11 May ::Bodies in Space: Flow/s:: Second Annual Guerrilla-Style Performance and Theory Bake-Off/Graduate Conference
Friday-Saturday, May 11-12
SRB Multipurpose Room
The Hemispheric South/s Research Initiative and the Center for Literature and the Environment will host an innovative event that invites participants to make meaning across fluid boundaries of theory, praxis, social justice movements, disciplinary knowledge, and affective response. ::Bodies in Space: Flow/s:: begins with a series of roundtables and ends with a guerrilla-style performance. Highlights of the program include a master class by theatre artist Sharon Bridgforth and a keynote address by cultural critic Dr. Jennifer Brody.
“Flow/s” offers us a way of thinking through the shifting intellectual landscape of our fields, as well as the changing dynamics of our bodies within the global environment. By creating a performance around the notion of “Flow/s,” participants will use dance, poetry, group improvisations, solo performance art, and critical theory to engage and creatively inhabit issues of ecological justice as they relate to questions of embodiment, place-based models of selfhood, performed and performative identities, race, gender, sexuality, aesthetics, and ethics.
“Finding Voice” Workshop by Theatre Artist Sharon Bridgforth – 3:00pm
Flow/s Graduate Student Performance – 3:00-5:00pm
Keynote Address – “Performing Precarity” by Dr. Jennifer Brody (Drama, Stanford University) – 5:30pm
Dr. Brody will give a keynote address as part of the 2-day graduate performance conference, ::Bodies in Space: Flow/s:: Brody is a professor of Drama at Stanford University. Her work has appeared in Theatre Journal, Signs, Genders, Callaloo, Text and Performance Quarterly and in several edited volumes. Her books, Impossible Purities (Duke University Press, 1998) and Punctuation: Art, Politics and Play (Duke University Press, 2008) both discuss relations among and between sexuality, gender, racialization, visual studies and performance. She has served as the President of the Women and Theatre Program, on the board of Women and Performance and has worked with the Ford and Mellon Foundations. She co-produced “The Theme is Blackness” festival of black plays in Durham, NC, and curated “Ultra Super” at the Franklin Humanities Center at Duke University. Her research and teaching focus on performance, aesthetics, politics and subjectivity as well as feminist theory, queer studies and contemporary cultural studies. Currently, she is working with colleagues the re-publication of James Baldwin’s illustrated book, Little Man, Little Man and a new book about the intersections of sculpture and performance.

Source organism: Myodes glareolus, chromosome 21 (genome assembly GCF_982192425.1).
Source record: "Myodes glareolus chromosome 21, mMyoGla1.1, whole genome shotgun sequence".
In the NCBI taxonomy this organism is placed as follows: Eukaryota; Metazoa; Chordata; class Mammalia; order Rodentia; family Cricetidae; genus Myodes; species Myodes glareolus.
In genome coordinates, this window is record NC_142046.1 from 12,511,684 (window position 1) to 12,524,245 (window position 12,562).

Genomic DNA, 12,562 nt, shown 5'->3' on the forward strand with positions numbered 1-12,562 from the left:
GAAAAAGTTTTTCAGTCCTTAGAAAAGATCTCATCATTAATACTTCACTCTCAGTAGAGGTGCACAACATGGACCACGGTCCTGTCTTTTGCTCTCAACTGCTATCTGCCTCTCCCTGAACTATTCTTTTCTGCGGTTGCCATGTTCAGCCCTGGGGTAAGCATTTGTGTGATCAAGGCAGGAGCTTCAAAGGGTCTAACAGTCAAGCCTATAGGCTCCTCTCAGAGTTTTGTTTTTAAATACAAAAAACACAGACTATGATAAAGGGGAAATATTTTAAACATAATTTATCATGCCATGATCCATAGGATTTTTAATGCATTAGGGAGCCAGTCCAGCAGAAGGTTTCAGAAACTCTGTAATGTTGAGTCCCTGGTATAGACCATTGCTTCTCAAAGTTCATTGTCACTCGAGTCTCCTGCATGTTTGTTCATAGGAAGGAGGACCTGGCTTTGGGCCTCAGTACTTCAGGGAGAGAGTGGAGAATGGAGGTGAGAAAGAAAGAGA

Sponsored by Hemispheric South/s Research Initiative, the Center for Literature & the Environment, the Chicano Studies Institute, the Department of Feminist Studies, the Hull Chair in Feminist Studies, the Department of Film & Media Studies, the Department of Spanish & Portuguese, the UCSB Women’s Center, and the IHC.